Although clinicians may be reluctant to discuss religious and spiritual beliefs with their patients, three new studies shed light on how faith can impact cancer patients' mental, social and physical well-being.
The studies, published online in Cancer, the peer-reviewed journal of the American Cancer Society, indicate there is a significant link between religion, spirituality and patient outcomes but variability on how they relate to the different aspects of health.
The first study reveals that patients who report greater overall religiousness and spirituality also report better physical health, greater ability to perform their usual tasks and fewer physical symptoms of cancer and treatment. The second, meanwhile, found that the emotional aspects of religion and spirituality were also more strongly associated with positive mental health than behavioral or cognitive aspects of religion and spirituality.
"Spiritual well-being was, unsurprisingly, associated with less anxiety, depression, or distress," lead author John Salsman, Ph.D., who conducted the research while at Northwestern University's Feinberg School of Medicine in Chicago, but is now at Wake Forest School of Medicine in Winston-Salem, said in the study announcement.
Furthermore, he said, "greater levels of spiritual distress and a sense of disconnectedness with God or a religious community was associated with greater psychological distress or poorer emotional well-being."
The third study looked at the patient's ability to retain social roles and relationships in the face of illness. In this case, religion and spirituality, as well as each of its dimensions, had modest but reliable links with social health.
"When we took a closer look, we found that patients with stronger spiritual well-being, more benign images of God (such as perceptions of a benevolent rather than an angry or distant God), or stronger beliefs (such as convictions that a personal God can be called upon for assistance) reported better social health," lead author Allen Sherman, Ph.D., of the University of Arkansas for Medical Sciences in Little Rock, said in the announcement. "In contrast, those who struggled with their faith fared more poorly."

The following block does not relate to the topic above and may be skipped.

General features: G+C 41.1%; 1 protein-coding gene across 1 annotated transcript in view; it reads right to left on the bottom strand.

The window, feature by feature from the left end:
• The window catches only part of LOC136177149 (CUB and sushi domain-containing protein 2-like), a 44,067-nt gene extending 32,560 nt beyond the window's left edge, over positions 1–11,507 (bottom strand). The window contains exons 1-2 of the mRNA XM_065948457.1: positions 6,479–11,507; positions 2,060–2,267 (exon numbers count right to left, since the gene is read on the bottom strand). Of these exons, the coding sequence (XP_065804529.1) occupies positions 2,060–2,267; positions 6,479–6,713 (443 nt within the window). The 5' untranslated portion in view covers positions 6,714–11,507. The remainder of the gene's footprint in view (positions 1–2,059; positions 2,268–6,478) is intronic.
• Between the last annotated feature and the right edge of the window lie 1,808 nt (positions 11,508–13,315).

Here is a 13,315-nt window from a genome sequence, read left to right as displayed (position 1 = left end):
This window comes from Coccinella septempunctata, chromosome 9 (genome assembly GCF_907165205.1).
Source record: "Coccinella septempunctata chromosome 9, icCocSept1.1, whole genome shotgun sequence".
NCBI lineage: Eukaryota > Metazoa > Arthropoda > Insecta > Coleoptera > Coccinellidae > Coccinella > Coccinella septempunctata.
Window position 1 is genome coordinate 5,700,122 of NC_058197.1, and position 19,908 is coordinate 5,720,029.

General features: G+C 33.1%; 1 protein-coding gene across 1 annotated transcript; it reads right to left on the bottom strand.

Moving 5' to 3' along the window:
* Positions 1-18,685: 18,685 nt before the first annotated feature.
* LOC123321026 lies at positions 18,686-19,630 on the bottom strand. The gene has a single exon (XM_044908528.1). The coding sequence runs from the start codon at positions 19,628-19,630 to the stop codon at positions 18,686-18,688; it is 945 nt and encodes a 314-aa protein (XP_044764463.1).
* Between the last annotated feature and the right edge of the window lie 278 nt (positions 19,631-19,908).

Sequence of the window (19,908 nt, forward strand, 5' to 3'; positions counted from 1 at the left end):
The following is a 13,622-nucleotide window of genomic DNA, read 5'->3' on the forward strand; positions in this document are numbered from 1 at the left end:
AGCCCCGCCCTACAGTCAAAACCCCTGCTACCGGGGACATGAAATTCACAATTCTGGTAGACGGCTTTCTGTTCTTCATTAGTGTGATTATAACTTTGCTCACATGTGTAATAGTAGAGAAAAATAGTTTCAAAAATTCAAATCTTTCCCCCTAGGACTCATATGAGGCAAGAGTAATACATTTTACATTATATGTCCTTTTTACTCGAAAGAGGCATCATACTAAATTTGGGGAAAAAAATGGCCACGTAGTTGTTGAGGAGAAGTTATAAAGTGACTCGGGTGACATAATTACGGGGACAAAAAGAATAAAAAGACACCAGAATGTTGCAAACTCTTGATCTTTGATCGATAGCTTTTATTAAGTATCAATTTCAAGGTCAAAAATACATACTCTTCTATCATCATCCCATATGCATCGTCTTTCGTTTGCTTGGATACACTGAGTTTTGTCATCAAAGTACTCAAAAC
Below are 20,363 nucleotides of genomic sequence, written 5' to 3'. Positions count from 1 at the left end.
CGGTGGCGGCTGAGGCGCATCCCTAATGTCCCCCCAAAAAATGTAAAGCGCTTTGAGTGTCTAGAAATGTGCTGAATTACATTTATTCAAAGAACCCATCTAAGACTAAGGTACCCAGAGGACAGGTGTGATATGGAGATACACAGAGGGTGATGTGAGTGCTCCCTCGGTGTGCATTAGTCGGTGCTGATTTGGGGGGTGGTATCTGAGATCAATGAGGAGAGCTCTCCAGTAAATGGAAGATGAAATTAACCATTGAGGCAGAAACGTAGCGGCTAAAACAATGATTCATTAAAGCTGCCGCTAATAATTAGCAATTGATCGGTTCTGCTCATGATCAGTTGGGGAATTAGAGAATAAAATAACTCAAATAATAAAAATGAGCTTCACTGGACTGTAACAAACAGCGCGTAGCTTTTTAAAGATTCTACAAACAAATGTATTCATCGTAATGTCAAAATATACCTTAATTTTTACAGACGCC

The authors believe that further research is necessary to determine whether support services designed to enhance particular aspects of religion and spirituality for interested patients might improve their well being.
Part of the problem is that most doctors fail to address patient's spiritual needs and most patients feel uncomfortable bringing up the issue with their providers, Robert Klitzman, M.D., a professor of psychiatry and the director of the bioethics program at Columbia University, wrote in a recent New York Times blog post. Over the years, Klitzman wrote, when patients confront the end of their lives, they value their emotional, existential and spiritual feelings over further medical treatment when it begins to seem futile.
"Doctors themselves do not have to be spiritual or religious, but they should recognize that for many patients, these issues are important, especially at life's end," he wrote.
Although there is a movement afoot to encourage physicians to have end-of-life discussions with their patients, Klitzman said that if doctors are uncomfortable, they shouldn't engage in these conversations. However, they should tell their patients that if they would like to discuss spiritual issues, the hospital can arrange to have someone available.
To learn more:
- read the announcement about the studies
- here is the first study on physical health
- see the second study on mental health
- check out the third study on social roles
- read Klitzman's blog post